Scouts take on Blue Peter climate change challenge

A group of Scouts standing in front of a recycling collection truck.
The Scouts show off their globe artwork (covered in crisp packets) in front of a SUEZ recycling collection truck.

Stoke Gifford’s Old School Room (OSR) Scouts have recently taken part in the Blue Peter ‘Climate Heroes’ challenge, which asked young people to become a ‘green-army’ to help tackle carbon emissions and climate change.

The challenge required individual participants to pledge to reduce their plastic use, save energy and plant pollinating plants, all for at least two weeks. Collectively, the Scouts also had to create an environment-related piece of artwork.

Fifteen OSR scouts signed up for the challenge and decided during a Zoom session (prior to easing of coronavirus restrictions) to make a giant globe from papier-mâché and cover it in green and blue crisp packets.

Crisp packets need specialist recycling and are not accepted by SUEZ, the firm which does the weekly kerbside collections of waste and recycling in South Gloucestershire. However, they can be dropped off for recycling at any of a network public collection points that have been set up as part of the TerraCycle scheme, such as the one at SGS College Wise Campus in New Road, Stoke Gifford.

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Globe artwork

A few weeks later and the team had been split into two sub-teams to build the super pledge! Team 1 covered the 40” natural rubber balloon in papier-mâché and a week later Team 2 covered the globe in green crisp bags for the land masses and blue crisp bags for the seas and oceans.

The whole team had two weeks to fulfil their pledges and once the globe was completed, their entry was submitted to Blue Peter. If successful, the 15 Scouts will each receive a green Blue Peter badge and a special Climate Heroes certificate.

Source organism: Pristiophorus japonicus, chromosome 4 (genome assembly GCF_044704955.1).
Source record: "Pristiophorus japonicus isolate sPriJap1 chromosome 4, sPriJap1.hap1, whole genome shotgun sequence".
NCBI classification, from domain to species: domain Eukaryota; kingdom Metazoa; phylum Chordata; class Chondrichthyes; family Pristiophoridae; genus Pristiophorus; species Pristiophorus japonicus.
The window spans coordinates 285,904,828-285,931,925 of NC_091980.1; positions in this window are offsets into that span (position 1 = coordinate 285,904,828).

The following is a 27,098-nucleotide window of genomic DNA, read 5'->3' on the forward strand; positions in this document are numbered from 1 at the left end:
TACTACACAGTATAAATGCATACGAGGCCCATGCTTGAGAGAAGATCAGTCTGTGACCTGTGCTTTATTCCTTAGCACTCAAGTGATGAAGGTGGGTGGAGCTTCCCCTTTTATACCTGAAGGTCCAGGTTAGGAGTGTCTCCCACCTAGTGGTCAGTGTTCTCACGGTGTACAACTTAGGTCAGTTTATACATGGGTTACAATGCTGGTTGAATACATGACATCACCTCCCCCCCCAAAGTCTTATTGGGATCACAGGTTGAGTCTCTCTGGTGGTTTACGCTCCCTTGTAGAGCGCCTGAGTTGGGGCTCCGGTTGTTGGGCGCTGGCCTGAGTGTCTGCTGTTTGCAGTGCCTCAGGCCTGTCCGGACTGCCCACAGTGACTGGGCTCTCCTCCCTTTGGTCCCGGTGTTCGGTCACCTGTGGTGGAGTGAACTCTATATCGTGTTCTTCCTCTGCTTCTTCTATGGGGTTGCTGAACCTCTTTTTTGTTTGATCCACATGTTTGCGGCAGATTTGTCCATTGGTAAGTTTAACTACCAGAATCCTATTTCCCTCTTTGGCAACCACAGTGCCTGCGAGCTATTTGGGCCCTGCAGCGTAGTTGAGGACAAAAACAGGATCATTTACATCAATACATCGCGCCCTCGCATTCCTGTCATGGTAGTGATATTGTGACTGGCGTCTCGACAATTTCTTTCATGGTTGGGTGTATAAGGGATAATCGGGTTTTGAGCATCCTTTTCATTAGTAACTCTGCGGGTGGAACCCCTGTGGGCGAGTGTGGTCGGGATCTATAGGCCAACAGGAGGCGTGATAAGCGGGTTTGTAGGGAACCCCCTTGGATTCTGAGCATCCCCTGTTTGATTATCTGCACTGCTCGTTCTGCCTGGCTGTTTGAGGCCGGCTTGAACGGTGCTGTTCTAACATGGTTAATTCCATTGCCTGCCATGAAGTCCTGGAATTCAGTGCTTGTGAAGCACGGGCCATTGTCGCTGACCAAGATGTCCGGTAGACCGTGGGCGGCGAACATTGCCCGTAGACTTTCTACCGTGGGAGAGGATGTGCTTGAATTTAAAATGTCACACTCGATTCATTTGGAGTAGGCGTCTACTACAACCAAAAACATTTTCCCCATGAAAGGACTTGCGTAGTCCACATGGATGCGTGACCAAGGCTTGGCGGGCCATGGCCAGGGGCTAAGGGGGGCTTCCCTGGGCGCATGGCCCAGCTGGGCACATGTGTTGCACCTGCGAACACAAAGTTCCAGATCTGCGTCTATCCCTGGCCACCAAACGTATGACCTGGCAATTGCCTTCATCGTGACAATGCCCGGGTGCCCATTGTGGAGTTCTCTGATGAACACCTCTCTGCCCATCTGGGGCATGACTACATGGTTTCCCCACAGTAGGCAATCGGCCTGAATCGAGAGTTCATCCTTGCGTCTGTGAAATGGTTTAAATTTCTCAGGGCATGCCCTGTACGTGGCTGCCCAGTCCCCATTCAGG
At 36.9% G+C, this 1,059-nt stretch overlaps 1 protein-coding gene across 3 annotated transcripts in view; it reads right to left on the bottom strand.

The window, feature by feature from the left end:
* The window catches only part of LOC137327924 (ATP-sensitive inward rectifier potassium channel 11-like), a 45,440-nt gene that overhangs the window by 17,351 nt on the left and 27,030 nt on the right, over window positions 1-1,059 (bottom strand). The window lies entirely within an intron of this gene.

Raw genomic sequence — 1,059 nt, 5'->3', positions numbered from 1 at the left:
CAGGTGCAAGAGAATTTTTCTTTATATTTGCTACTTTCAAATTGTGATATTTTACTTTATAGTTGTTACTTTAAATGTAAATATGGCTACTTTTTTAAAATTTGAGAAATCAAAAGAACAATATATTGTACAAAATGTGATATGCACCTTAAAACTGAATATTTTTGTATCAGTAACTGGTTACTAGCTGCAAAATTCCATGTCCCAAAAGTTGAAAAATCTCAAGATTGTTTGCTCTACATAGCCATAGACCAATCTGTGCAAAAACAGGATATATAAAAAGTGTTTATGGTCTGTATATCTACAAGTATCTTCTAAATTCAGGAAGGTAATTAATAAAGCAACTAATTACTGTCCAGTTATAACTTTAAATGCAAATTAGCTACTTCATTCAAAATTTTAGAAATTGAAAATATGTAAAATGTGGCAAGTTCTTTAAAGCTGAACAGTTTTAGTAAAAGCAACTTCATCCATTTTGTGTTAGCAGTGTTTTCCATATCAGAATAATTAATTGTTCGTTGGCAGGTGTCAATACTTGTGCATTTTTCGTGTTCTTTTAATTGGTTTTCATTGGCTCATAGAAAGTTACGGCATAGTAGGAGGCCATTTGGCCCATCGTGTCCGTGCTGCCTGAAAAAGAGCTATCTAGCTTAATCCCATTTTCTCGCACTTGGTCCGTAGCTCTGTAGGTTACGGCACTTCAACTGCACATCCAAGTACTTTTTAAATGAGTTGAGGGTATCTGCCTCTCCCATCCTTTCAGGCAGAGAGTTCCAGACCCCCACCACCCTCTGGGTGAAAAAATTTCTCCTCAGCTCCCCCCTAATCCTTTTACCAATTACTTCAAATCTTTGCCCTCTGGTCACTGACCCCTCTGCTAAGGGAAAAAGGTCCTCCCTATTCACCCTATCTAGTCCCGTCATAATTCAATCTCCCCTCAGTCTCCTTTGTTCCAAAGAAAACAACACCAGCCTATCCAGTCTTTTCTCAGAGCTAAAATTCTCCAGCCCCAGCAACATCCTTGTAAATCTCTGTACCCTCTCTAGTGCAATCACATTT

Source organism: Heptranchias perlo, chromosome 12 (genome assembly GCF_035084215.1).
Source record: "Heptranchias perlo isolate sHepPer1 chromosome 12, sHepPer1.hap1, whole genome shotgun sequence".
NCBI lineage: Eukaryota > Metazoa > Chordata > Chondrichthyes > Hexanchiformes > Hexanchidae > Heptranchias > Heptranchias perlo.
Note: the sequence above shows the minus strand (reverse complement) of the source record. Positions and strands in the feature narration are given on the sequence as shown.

In addition, the team wanted a picture of them all holding their globe artwork with a recycling truck in the background, so they contacted SUEZ in Yate and Andy the Contract Compliance Officer jumped at the chance to be involved as the company is trying to get the message out to South Gloucestershire residents that crisp packets and other thin plastics are not as yet recyclable through their weekly collections. It was great news that they were more than happy to help support the Scouts.

During half-term, the team held a litter pick around Stoke Gifford collecting three bin bags full of rubbish from the parks. This counted towards a so-called supersized pledge that needed to be completed by the whole group.

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Power saving

The Scouts have reduced their time on games and computers by switching off consoles instead of putting them in standby mode. The return to face-to-face Scouting helped with this as it meant they no longer needed to do their 80-minute weekly Zoom sessions. They also had to try meals with no red meat, dairy or fish, use multi-use water bottles instead of throwaway plastic and plant hanging baskets or planters full of pollinating flowers to attract bees and butterflies.

With their pledges now completed and their group artwork submitted, the Scouts are now waiting to hear if their efforts are deemed worthy of a prestigious Blue Peter green badge.

UPDATE: As we went to press, we heard that the Scouts had been successful and had been sent a batch of Blue Peter green badges (made from recycled yoghurt pots), entitling each holder to free entry to over 200 attractions in the UK!

Photo of a certificate and badges.
Blue Peter ‘Climate Heroes’ certificate and badges earned by the Old School Rooms troop of 1st Stoke Gifford Scouts.

Related link: 1st Stoke Gifford Scout Group

This article originally appeared in the July/August 2021 issue of the Stoke Gifford Journal magazine (on page 29). The magazine is delivered FREE, nine times a year, to over 5,000 homes in Stoke Gifford, Little Stoke and Harry Stoke. Phone 01454 300 400 to enquire about advertising or leaflet insertion.

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